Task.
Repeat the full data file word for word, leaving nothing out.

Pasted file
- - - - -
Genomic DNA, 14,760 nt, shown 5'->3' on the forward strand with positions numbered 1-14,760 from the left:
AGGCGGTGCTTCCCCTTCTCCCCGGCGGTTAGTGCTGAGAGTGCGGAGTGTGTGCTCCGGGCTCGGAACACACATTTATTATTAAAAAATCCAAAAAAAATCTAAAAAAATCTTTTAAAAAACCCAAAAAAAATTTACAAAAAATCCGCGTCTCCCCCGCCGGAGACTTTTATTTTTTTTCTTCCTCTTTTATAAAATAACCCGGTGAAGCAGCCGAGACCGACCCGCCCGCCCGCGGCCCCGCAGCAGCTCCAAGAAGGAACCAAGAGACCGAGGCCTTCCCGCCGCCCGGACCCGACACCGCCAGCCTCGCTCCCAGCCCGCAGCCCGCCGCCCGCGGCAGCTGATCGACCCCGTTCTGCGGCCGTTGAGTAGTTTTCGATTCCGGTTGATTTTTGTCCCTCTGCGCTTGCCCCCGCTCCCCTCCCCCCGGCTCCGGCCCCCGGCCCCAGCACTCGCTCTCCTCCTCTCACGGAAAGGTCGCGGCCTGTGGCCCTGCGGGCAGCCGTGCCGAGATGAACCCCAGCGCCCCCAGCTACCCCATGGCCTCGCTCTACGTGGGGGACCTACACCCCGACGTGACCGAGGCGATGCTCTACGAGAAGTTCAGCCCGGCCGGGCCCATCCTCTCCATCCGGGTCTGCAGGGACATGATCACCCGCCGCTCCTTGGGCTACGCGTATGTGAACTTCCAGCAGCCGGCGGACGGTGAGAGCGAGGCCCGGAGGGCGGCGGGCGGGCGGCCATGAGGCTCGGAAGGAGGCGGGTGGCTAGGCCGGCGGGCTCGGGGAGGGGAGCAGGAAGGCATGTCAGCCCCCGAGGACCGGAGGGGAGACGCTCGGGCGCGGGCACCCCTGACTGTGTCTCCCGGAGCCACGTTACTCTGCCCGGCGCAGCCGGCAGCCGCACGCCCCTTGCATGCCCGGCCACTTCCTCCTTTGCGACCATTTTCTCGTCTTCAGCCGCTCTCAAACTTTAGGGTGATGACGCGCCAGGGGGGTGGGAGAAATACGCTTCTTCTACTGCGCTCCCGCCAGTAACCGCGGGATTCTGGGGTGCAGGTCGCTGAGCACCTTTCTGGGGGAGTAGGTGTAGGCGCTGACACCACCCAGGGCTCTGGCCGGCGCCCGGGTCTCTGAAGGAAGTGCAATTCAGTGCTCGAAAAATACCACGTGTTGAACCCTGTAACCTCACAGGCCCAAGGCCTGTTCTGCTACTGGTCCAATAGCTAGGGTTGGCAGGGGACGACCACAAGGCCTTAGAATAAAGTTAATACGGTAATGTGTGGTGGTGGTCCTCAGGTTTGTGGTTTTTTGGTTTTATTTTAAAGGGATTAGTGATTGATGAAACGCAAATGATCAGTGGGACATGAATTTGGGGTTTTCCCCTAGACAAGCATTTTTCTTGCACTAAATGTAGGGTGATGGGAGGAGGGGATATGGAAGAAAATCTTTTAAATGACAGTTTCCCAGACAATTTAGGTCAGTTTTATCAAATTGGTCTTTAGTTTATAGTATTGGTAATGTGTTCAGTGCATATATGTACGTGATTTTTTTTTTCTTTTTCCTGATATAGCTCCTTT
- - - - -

Genomic DNA, 14,760 nt, shown 5'->3' on the forward strand with positions numbered 1-14,760 from the left:
AGGCGGTGCTTCCCCTTCTCCCCGGCGGTTAGTGCTGAGAGTGCGGAGTGTGTGCTCCGGGCTCGGAACACACATTTATTATTAAAAAATCCAAAAAAAATCTAAAAAAATCTTTTAAAAAACCCAAAAAAAATTTACAAAAAATCCGCGTCTCCCCCGCCGGAGACTTTTATTTTTTTTCTTCCTCTTTTATAAAATAACCCGGTGAAGCAGCCGAGACCGACCCGCCCGCCCGCGGCCCCGCAGCAGCTCCAAGAAGGAACCAAGAGACCGAGGCCTTCCCGCCGCCCGGACCCGACACCGCCAGCCTCGCTCCCAGCCCGCAGCCCGCCGCCCGCGGCAGCTGATCGACCCCGTTCTGCGGCCGTTGAGTAGTTTTCGATTCCGGTTGATTTTTGTCCCTCTGCGCTTGCCCCCGCTCCCCTCCCCCCGGCTCCGGCCCCCGGCCCCAGCACTCGCTCTCCTCCTCTCACGGAAAGGTCGCGGCCTGTGGCCCTGCGGGCAGCCGTGCCGAGATGAACCCCAGCGCCCCCAGCTACCCCATGGCCTCGCTCTACGTGGGGGACCTACACCCCGACGTGACCGAGGCGATGCTCTACGAGAAGTTCAGCCCGGCCGGGCCCATCCTCTCCATCCGGGTCTGCAGGGACATGATCACCCGCCGCTCCTTGGGCTACGCGTATGTGAACTTCCAGCAGCCGGCGGACGGTGAGAGCGAGGCCCGGAGGGCGGCGGGCGGGCGGCCATGAGGCTCGGAAGGAGGCGGGTGGCTAGGCCGGCGGGCTCGGGGAGGGGAGCAGGAAGGCATGTCAGCCCCCGAGGACCGGAGGGGAGACGCTCGGGCGCGGGCACCCCTGACTGTGTCTCCCGGAGCCACGTTACTCTGCCCGGCGCAGCCGGCAGCCGCACGCCCCTTGCATGCCCGGCCACTTCCTCCTTTGCGACCATTTTCTCGTCTTCAGCCGCTCTCAAACTTTAGGGTGATGACGCGCCAGGGGGGTGGGAGAAATACGCTTCTTCTACTGCGCTCCCGCCAGTAACCGCGGGATTCTGGGGTGCAGGTCGCTGAGCACCTTTCTGGGGGAGTAGGTGTAGGCGCTGACACCACCCAGGGCTCTGGCCGGCGCCCGGGTCTCTGAAGGAAGTGCAATTCAGTGCTCGAAAAATACCACGTGTTGAACCCTGTAACCTCACAGGCCCAAGGCCTGTTCTGCTACTGGTCCAATAGCTAGGGTTGGCAGGGGACGACCACAAGGCCTTAGAATAAAGTTAATACGGTAATGTGTGGTGGTGGTCCTCAGGTTTGTGGTTTTTTGGTTTTATTTTAAAGGGATTAGTGATTGATGAAACGCAAATGATCAGTGGGACATGAATTTGGGGTTTTCCCCTAGACAAGCATTTTTCTTGCACTAAATGTAGGGTGATGGGAGGAGGGGATATGGAAGAAAATCTTTTAAATGACAGTTTCCCAGACAATTTAGGTCAGTTTTATCAAATTGGTCTTTAGTTTATAGTATTGGTAATGTGTTCAGTGCATATATGTACGTGATTTTTTTTTTCTTTTTCCTGATATAGCTCCTTT